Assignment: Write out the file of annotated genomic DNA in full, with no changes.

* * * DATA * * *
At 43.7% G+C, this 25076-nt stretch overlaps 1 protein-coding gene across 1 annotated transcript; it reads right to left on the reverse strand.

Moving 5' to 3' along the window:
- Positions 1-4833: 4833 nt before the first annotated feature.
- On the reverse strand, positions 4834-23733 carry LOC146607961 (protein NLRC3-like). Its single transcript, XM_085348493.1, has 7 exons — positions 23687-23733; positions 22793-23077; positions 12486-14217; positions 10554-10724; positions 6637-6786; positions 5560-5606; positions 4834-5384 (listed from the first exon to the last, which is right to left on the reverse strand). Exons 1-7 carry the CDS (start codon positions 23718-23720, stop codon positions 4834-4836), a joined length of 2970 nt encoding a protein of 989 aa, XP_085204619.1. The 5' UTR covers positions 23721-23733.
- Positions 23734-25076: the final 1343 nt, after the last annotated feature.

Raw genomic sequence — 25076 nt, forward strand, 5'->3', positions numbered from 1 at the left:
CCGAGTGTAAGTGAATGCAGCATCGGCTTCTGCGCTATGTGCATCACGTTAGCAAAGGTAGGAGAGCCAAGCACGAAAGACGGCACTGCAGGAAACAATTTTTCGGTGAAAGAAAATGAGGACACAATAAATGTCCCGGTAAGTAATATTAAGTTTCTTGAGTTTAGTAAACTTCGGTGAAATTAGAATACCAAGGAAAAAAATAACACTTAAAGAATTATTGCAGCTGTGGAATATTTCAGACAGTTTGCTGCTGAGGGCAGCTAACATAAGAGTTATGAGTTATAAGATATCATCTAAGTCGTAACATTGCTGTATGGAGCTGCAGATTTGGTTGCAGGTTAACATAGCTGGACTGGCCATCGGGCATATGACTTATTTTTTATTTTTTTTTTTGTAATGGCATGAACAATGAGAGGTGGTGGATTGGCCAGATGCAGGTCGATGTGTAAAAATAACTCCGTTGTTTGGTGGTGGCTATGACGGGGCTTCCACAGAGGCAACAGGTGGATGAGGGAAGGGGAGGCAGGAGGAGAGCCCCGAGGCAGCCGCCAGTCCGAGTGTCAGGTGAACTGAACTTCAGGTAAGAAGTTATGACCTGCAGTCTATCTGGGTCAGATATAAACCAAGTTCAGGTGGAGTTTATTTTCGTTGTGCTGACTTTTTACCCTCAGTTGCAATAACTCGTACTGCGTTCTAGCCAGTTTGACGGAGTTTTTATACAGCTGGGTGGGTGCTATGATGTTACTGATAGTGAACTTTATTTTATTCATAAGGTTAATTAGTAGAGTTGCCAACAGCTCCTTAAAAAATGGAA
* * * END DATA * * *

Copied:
At 43.7% G+C, this 25076-nt stretch overlaps 1 protein-coding gene across 1 annotated transcript; it reads right to left on the reverse strand.

Moving 5' to 3' along the window:
- Positions 1-4833: 4833 nt before the first annotated feature.
- On the reverse strand, positions 4834-23733 carry LOC146607961 (protein NLRC3-like). Its single transcript, XM_085348493.1, has 7 exons — positions 23687-23733; positions 22793-23077; positions 12486-14217; positions 10554-10724; positions 6637-6786; positions 5560-5606; positions 4834-5384 (listed from the first exon to the last, which is right to left on the reverse strand). Exons 1-7 carry the CDS (start codon positions 23718-23720, stop codon positions 4834-4836), a joined length of 2970 nt encoding a protein of 989 aa, XP_085204619.1. The 5' UTR covers positions 23721-23733.
- Positions 23734-25076: the final 1343 nt, after the last annotated feature.

Raw genomic sequence — 25076 nt, forward strand, 5'->3', positions numbered from 1 at the left:
CCGAGTGTAAGTGAATGCAGCATCGGCTTCTGCGCTATGTGCATCACGTTAGCAAAGGTAGGAGAGCCAAGCACGAAAGACGGCACTGCAGGAAACAATTTTTCGGTGAAAGAAAATGAGGACACAATAAATGTCCCGGTAAGTAATATTAAGTTTCTTGAGTTTAGTAAACTTCGGTGAAATTAGAATACCAAGGAAAAAAATAACACTTAAAGAATTATTGCAGCTGTGGAATATTTCAGACAGTTTGCTGCTGAGGGCAGCTAACATAAGAGTTATGAGTTATAAGATATCATCTAAGTCGTAACATTGCTGTATGGAGCTGCAGATTTGGTTGCAGGTTAACATAGCTGGACTGGCCATCGGGCATATGACTTATTTTTTATTTTTTTTTTTGTAATGGCATGAACAATGAGAGGTGGTGGATTGGCCAGATGCAGGTCGATGTGTAAAAATAACTCCGTTGTTTGGTGGTGGCTATGACGGGGCTTCCACAGAGGCAACAGGTGGATGAGGGAAGGGGAGGCAGGAGGAGAGCCCCGAGGCAGCCGCCAGTCCGAGTGTCAGGTGAACTGAACTTCAGGTAAGAAGTTATGACCTGCAGTCTATCTGGGTCAGATATAAACCAAGTTCAGGTGGAGTTTATTTTCGTTGTGCTGACTTTTTACCCTCAGTTGCAATAACTCGTACTGCGTTCTAGCCAGTTTGACGGAGTTTTTATACAGCTGGGTGGGTGCTATGATGTTACTGATAGTGAACTTTATTTTATTCATAAGGTTAATTAGTAGAGTTGCCAACAGCTCCTTAAAAAATGGAA